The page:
FannieMae & FreddieMac
Uniform Collateral Data Portal (UCDP) General User Guide
[PDF 4.7M] New
Uniform Collateral Data Portal (UCDP) Lender Agent Admin User Guide [PDF 2.8M] New
Uniform Collateral Data Portal (UCDP) Reference Series for the Lender Admin [PDF] New


SUBMIT APPRAISAL ‘Electronic Appraisal data file (XML with embedded PDF) FOR A LOAN.



BUSINESS UNIT – UCDP assigned business units
NON S/SN ID (Select the Seller Servicer Number (S/SN) or
Non-Seller Service Number (Non S/SN
FREDDIE MAC S/SN OR TPO# – Select Seller/Servicer Number (S/SN or Third Party Originator Number (TPO) from dropdown
FILE NAME LOCATION: Uploan appraisal data file ‘Appraisal 1′…


Inside SEC Documents, information captured in ‘FWP’ Free Writing Prospectus, Lender Loan Number, Zip Code, Appraisal Value
source data from ‘appraisal documentation’ reviewed by GSE via UCDP

‘Consumer name and physical address as borrower omitted inside FWP. Deal between FREDDIE MAC ‘Investor’ and LENDERS Loan# and info inside UCDP includes borrower’s name and physical address, and appraisal, and Loan Information for approval.



Doc File ID
Date Submitted
Last Update
Business Unit
FNM Status
FRE Status

UCDP ‘User’ submits changes.






Appraisal freport forms for all conventional mortgage loans delivered to Fannie Mae on or after March 19, 2010 must be submitted to UCDP if:
– The loan application is dated on or after December 1, 2011, and
– An appraisal report is required.

eFanniemae approved vendor of ‘Origination’

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EDITOR’S NOTE: Now the FDIC gets it too. THE WORSE THE LOAN THE MORE MONEY THEY MADE. In the convoluted logic of the mortgage mess the investment banks profits skyrocketed as they increased the likelihood that the the loan would fail. Going into the subprime market was only one way it was done. The same facts apply across the board. A loan destined to fail was far more likely to carry an inflated nominal rate of interest, albeit knowing that the payments would not be made at earliest time possible. Since these loans could not be closed with borrowers unless the initial payment (teaser etc.) was low enough that the borrower could be convinced they could afford it, and the borrowers were relying on the mortgage broker and the fact that a lender would not take the risk unless there was merit to the deal, they relied upon the lender’s appraisal and apparent confirmation of appraisal of the property. By increasing the “value”of the property they were able to close larger loans. By closing larger loans, they were able to move more money faster.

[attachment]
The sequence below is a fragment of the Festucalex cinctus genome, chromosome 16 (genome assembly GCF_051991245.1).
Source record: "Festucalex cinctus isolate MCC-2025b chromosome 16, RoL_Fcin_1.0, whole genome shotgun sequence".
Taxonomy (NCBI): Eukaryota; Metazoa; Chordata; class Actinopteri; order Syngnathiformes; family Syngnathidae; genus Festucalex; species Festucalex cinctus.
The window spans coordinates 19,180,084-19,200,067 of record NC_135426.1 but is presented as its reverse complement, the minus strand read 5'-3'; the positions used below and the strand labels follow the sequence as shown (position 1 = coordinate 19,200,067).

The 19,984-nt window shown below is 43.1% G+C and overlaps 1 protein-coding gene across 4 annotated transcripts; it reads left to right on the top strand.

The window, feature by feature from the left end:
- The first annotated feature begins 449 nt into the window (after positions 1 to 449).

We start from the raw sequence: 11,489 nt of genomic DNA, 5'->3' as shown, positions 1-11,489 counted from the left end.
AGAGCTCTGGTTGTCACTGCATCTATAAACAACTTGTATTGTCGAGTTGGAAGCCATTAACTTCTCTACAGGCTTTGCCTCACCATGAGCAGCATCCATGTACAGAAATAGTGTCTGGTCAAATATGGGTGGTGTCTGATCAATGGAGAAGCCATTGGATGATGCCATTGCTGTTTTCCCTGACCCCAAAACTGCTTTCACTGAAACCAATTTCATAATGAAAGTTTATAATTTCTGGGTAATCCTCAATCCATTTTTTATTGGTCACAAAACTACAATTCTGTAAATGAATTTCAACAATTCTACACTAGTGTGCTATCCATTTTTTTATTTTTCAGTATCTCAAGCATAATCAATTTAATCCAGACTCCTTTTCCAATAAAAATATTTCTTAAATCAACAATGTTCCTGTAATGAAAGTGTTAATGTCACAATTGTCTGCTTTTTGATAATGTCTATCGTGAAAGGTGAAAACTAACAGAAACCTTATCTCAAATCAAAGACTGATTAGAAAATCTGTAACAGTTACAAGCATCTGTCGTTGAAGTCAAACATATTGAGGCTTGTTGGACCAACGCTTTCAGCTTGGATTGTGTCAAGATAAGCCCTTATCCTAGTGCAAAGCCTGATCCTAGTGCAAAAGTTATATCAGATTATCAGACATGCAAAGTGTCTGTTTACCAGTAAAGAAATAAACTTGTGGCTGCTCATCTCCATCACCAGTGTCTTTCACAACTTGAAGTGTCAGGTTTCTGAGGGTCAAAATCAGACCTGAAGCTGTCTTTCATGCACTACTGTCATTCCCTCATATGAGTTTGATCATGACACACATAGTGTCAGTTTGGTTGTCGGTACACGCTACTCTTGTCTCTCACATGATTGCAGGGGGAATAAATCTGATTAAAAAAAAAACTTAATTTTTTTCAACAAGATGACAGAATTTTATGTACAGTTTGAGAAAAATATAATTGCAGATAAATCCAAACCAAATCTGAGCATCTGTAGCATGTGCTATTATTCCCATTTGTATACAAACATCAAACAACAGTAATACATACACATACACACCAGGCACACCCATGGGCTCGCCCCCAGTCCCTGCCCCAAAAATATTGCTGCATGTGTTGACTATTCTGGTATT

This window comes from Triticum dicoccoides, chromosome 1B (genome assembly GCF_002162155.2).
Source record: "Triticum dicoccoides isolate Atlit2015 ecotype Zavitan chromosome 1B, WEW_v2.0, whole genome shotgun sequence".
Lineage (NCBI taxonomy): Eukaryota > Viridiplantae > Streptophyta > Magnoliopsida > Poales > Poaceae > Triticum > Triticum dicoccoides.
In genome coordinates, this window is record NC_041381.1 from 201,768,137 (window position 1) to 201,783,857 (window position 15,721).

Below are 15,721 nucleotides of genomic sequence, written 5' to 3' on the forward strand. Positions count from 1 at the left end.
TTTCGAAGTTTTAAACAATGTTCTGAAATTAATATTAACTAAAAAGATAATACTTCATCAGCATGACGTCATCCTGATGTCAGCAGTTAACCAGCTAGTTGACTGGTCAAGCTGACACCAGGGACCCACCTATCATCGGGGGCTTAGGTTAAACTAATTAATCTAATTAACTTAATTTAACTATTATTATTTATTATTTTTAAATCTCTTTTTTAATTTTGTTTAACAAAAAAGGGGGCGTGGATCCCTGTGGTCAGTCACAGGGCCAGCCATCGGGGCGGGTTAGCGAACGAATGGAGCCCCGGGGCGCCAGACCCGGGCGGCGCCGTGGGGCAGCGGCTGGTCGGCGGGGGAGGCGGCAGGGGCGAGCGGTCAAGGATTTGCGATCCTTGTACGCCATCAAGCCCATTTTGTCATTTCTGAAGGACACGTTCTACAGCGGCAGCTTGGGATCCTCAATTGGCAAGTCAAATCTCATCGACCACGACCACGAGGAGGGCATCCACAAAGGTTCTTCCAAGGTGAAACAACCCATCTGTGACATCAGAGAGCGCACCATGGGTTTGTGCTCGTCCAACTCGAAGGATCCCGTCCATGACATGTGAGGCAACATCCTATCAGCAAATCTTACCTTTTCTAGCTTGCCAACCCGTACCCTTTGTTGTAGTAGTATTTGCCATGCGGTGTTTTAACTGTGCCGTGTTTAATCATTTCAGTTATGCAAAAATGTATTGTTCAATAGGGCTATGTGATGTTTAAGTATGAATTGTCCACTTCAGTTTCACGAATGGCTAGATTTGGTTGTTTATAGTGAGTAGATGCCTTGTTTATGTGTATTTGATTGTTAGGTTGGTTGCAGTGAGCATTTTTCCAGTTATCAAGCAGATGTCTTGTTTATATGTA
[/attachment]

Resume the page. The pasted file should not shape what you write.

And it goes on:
The higher nominal rate of interest was something everyone except the borrower and investor knew would never be paid. The principal was also skewed based upon a higher rate of principal payments based upon an unsustainable appraisal (which of course also increased the size of the loan and therefore the principal and interest payments). The life of the loan and the effect on the actual rate of interest moved many loans into usury territory. And before you tell me that banks are exempt in many states from usury laws, let me say that in many states they are not and even if they banks ARE exempt the originators of nearly all securitized loans either were not banks at all or were banks acting as mortgage brokers — i.e., not actually underwriting the loan nor funding it.

The net effect of this, from a TILA standpoint, is that the APR was misstated in the Good Faith Estimate (GFE) given to each borrower which did not reflect the reality of the actual loan life (obviously ending when the payments reset to a level that exceeded the borrower’s income), the inflated appraisal and the actual terms of compensation being received by intermediaries who were not disclosed to the borrower or the investors. RESCISSION is therefore most probably an available remedy even in old loans as a result of this. ANd the amount that would be required for tender back to the “Lender” (originator) would be reduced by the amount of the appraisal fraud and other causes of action attendant to this fraud.

The plot thickens: by using crappy loans and getting what on paper looked like high interest rates (nominal rates), the banks were able to create the illusion that the DOLLAR amount of return that the investor was expecting was satisfied by the loans “in the portfolio” which we now know never made into the “portfolio” or “pool.” Thus by jacking up at least part of the portfolio nominal rates the banks were able to REDUCE THE PRINCIPAL of the so-called “loan,” which we now know was a sham. This reduction in the amount of principal actually funded produced a spread between the amount of money advanced by the investors and the amount of money actually funded, which the investors knew nothing about.

This spread was caused by the difference between the rates that the investors were expecting (yield) and the rates that the borrowers were supposed to pay (yield), which is why I identified a second yield spread premium (YSP2) years ago. This premium taken by the banks was in the form of profit on sale of loans that were neither sold nor even transferred but nobody knew that back then, although I suspected it based upon the inability of the banks to produce documentation on any performing loan. The only time they came up with documentation was when the loan was in foreclosure and it was in litigation and it was close a hearing in which they had to either putup or shut up. Many simply shut up and moved on to more low hanging fruit. 

FDIC Sues LPS and CoreLogic Over Appraisal Fraud; Shows Investors Leaving Money on the Table

Posted By igradman On May 30, 2011 (10:43 pm)